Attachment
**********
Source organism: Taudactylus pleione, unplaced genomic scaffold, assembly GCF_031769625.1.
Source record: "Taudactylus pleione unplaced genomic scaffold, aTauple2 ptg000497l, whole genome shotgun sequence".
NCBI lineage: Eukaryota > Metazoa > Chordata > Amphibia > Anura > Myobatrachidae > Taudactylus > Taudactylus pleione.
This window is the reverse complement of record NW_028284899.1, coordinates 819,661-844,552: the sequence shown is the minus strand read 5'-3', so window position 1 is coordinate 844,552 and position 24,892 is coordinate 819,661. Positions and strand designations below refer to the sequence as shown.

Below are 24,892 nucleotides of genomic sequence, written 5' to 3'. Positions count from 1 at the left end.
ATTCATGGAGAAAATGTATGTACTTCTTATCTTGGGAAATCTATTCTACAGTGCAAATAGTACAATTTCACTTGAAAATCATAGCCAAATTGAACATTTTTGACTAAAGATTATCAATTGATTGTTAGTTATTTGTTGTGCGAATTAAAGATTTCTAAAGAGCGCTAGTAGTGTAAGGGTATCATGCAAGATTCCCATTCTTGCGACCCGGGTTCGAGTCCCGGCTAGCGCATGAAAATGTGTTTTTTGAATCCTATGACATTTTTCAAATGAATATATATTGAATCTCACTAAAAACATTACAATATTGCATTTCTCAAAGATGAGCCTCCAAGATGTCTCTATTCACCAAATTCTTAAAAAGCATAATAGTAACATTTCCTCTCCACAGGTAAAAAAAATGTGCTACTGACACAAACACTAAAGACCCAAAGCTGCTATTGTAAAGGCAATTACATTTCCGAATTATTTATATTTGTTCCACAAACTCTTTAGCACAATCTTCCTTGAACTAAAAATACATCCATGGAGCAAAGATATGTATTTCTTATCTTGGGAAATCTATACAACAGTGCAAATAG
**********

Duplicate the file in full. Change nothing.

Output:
Source organism: Taudactylus pleione, unplaced genomic scaffold, assembly GCF_031769625.1.
Source record: "Taudactylus pleione unplaced genomic scaffold, aTauple2 ptg000497l, whole genome shotgun sequence".
NCBI lineage: Eukaryota > Metazoa > Chordata > Amphibia > Anura > Myobatrachidae > Taudactylus > Taudactylus pleione.
This window is the reverse complement of record NW_028284899.1, coordinates 819,661-844,552: the sequence shown is the minus strand read 5'-3', so window position 1 is coordinate 844,552 and position 24,892 is coordinate 819,661. Positions and strand designations below refer to the sequence as shown.

Below are 24,892 nucleotides of genomic sequence, written 5' to 3'. Positions count from 1 at the left end.
ATTCATGGAGAAAATGTATGTACTTCTTATCTTGGGAAATCTATTCTACAGTGCAAATAGTACAATTTCACTTGAAAATCATAGCCAAATTGAACATTTTTGACTAAAGATTATCAATTGATTGTTAGTTATTTGTTGTGCGAATTAAAGATTTCTAAAGAGCGCTAGTAGTGTAAGGGTATCATGCAAGATTCCCATTCTTGCGACCCGGGTTCGAGTCCCGGCTAGCGCATGAAAATGTGTTTTTTGAATCCTATGACATTTTTCAAATGAATATATATTGAATCTCACTAAAAACATTACAATATTGCATTTCTCAAAGATGAGCCTCCAAGATGTCTCTATTCACCAAATTCTTAAAAAGCATAATAGTAACATTTCCTCTCCACAGGTAAAAAAAATGTGCTACTGACACAAACACTAAAGACCCAAAGCTGCTATTGTAAAGGCAATTACATTTCCGAATTATTTATATTTGTTCCACAAACTCTTTAGCACAATCTTCCTTGAACTAAAAATACATCCATGGAGCAAAGATATGTATTTCTTATCTTGGGAAATCTATACAACAGTGCAAATAG